[0143] The pharmaceutically active agent may contain one functional group that is capable of forming a non-covalent bond with the functionalized polymer. The pharmaceutically active agent may contain more than one functional group that is capable of forming non-covalent bonds with the functionalized polymer. [0144] In some embodiments, the pharmaceutically active agent is stable in water. For instance, when the pharmaceutically active agent is placed in water at 25°C for 1 hour, 12 hours, or 24 hours, the purity of the pharmaceutically active agent is degraded less than 5%, such as less than 3% or less than 2%.

[0145] The pharmaceutically active agent or pharmaceutically active agent complex may be present in any suitable concentration in the compositions disclosed herein. Suitable concentrations may vary depending on the potency of the

pharmaceutically active agent, pharmacokinetic half-life, etc. For example, the pharmaceutically active agent may be present in a range of from about 1 % to about 50% by weight of the composition, e.g., from about 5% to about 45%, from about 10% to about 40%, from about 15% to about 35%, or from about 20% to about 30% by weight of the composition. The complex including the pharmaceutically active agent may be present at a concentration ranging from about 10 mg/mL to about 500 mg/mL, such as from about 50 mg/mL to about 450 mg/mL, about 100 mg/mL to about 400 mg/mL, about 150 mg/mL to about 350 mg/mL, or about 200 mg/mL to about 300 mg/mL.

[0146] In some embodiments, the complex comprising the functionalized polymer and pharmaceutically active agent has a solubility of less than 0.01 mg/mL in water at 25°C at pH 7.4.

[0147] In some embodiments, in the complex comprising the functionalized polymer and pharmaceutically active agent, the ratio of the amount of the

pharmaceutically active agent to the amount of the functionalized polymer in the complex is from 1 :1 to 1 :10 by weight, e.g., from 1 :1 to 1 :9 by weight, from 1 :1 to 1 :8 by weight, from 1 :1 to 1 :7 by weight, from 1 :1 to 1 :6 by weight, from 1 :1 to 1 :5 by weight, from 1 :1 to 1 :4 by weight, from 1 :1 to 1 :3 by weight, or from 1 :1 to 1 :2 by weight. In some embodiments, in the complex comprising the functionalized polymer and pharmaceutically active agent, the ratio of the amount of the pharmaceutically active agent to the amount of the functionalized polymer in the complex is from 1 :1 to 1 :2 by weight, from 1 :2 to 1 :3 by weight, from 1 :3 to 1 :4 by weight, from 1 :4 to 1 :5 by weight, from 1 :5 to 1 :6 by weight, from 1 :6 to 1 :7 by weight, from 1 :7 to 1 :8 by weight, from 1 :8 to 1 :9 by weight, or from 1 :9 to 1 :10 by weight.

[0148] In one aspect, the complex may have a median particle size, as measured by laser diffraction, of less than 10 micrometers, such as less than 5 micrometers, less than 3 micrometers, less than 2 micrometers, or less than 1 micrometer. In some aspects, a process comprises milling the complex to achieve the desired particle size.

PHARMACEUTICAL COMPOSITIONS

[0149] The present disclosure provides pharmaceutical compositions including a vehicle and a complex, the complex including a pharmaceutically active agent and a functionalized polymer complexed with the pharmaceutically active agent through non- covalent bonding.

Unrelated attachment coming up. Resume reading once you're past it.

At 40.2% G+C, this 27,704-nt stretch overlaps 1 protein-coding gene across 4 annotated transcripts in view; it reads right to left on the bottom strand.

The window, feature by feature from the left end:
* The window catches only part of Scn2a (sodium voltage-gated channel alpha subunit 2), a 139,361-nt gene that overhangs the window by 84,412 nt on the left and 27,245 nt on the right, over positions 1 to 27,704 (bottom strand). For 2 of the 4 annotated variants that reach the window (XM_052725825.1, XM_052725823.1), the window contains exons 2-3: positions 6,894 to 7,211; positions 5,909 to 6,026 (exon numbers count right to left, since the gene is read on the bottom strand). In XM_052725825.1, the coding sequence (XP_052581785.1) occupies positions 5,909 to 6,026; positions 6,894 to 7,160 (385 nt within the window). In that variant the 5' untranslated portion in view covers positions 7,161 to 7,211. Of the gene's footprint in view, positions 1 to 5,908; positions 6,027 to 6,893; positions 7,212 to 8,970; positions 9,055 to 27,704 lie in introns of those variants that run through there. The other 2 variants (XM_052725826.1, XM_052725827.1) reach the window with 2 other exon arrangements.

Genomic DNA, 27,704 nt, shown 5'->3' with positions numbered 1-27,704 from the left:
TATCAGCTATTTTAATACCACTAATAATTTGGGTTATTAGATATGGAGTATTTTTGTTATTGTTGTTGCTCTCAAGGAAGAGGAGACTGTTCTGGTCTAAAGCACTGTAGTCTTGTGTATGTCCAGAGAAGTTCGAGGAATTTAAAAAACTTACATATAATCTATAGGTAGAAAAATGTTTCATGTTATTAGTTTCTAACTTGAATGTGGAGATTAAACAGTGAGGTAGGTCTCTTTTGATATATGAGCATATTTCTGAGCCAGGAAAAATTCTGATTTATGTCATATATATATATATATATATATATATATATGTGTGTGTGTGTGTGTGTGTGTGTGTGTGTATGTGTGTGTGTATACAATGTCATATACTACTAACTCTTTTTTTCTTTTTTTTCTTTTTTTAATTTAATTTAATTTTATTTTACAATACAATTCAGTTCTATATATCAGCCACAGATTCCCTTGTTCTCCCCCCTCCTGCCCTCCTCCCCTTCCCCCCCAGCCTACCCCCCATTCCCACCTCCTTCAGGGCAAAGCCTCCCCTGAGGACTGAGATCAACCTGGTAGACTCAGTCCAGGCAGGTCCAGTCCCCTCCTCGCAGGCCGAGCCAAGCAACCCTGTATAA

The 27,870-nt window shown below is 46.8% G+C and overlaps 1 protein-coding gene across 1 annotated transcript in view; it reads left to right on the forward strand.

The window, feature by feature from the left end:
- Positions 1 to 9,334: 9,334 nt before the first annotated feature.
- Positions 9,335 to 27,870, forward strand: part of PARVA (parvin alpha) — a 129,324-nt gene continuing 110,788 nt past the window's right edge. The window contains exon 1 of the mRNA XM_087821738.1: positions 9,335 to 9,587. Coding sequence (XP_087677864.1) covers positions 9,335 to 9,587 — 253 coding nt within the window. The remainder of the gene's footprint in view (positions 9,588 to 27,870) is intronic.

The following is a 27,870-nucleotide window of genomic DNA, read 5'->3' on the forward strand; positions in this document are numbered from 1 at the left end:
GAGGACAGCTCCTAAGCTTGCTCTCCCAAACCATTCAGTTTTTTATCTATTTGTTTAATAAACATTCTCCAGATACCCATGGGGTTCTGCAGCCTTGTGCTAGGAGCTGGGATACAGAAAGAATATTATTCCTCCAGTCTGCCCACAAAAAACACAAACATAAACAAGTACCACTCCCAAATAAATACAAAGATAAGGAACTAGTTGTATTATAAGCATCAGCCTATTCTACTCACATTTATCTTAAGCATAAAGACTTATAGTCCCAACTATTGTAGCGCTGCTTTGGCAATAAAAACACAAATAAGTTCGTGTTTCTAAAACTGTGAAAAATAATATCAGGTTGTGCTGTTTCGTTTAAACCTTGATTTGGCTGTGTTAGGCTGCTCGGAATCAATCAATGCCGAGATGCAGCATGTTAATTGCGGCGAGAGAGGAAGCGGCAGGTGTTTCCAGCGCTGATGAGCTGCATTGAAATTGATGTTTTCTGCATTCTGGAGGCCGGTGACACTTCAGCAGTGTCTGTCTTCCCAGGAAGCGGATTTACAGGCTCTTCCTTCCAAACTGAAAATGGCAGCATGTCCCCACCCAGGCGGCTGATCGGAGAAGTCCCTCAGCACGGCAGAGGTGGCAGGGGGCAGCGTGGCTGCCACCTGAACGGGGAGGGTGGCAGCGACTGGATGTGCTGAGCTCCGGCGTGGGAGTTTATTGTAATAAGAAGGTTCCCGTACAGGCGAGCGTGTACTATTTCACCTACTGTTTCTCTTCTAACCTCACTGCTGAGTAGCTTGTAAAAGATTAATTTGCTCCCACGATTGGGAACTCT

Polymers

[0150] In some embodiments, the amount of the functionalized polymer present in the composition is less than 50% by weight based on the total weight of the composition, e.g., less than 40%, less than 30%, less than 20%, less than 10%, or less than 5%.

[0151 ] In some embodiments, the amount of the functionalized polymer present in the composition ranges from 5% by weight to 50% by weight based on the total weight of the composition, e.g., 10% by weight to 40% by weight, or 20% by weight to 30% by weight.

[0152] In some embodiments, the amount of the functionalized polymer present in the composition ranges from 5% to 10% by weight based on the total weight of the composition, e.g., 10% by weight to 20% by weight, 20% by weight to 30% by weight, 30% by weight to 40% by weight, or 40% by weight to 50% by weight.

[0153] Vehicle Polymers: In some embodiments, the vehicle includes a

"vehicle" polymer, e.g., a biocompatible and/or biodegradable polymer. As described herein, the term "vehicle" polymer is used to distinguish this component from the functionalized polymer comprised in the complex. The vehicle polymer is a polymer other than the functionalized polymer comprised in the complex. Suitable vehicle polymers may include, but are not limited to, homopolymers, block-copolymers and random copolymers. Suitable polymers include those polymers or combinations of polymers which have solubility of at least about 20 weight %, 30 weight %, or 40 weight % in a selected solvent or solvent combination. In some embodiments, suitable polymers include polymers having both hydrophilic and hydrophobic regions, e.g., an AB-type block copolymer composed of hydrophobic and hydrophilic components. Such polymers may have a tendency to form micelles when exposed to an aqueous environment as a result of the amphiphilic character of the polymer. Suitable polymers may include, but are not limited to, polylactides, polyglycolides, polycaprolactones, copolymers including any combination of two or more monomers involved in the above, e.g., terpolymers of lactide, glycolide and ε-caprolactone, and mixtures including any combination of two or more of the above. In other words, suitable polymers may also include, for example, polylactic acids, polyglycolic acids, polycaprolactones, copolymers including any combination of two or more monomers involved in the above, e.g., terpolymers of lactic acid, glycolic acid and ε-caprolactone, and mixtures including any combination of two or more of the above.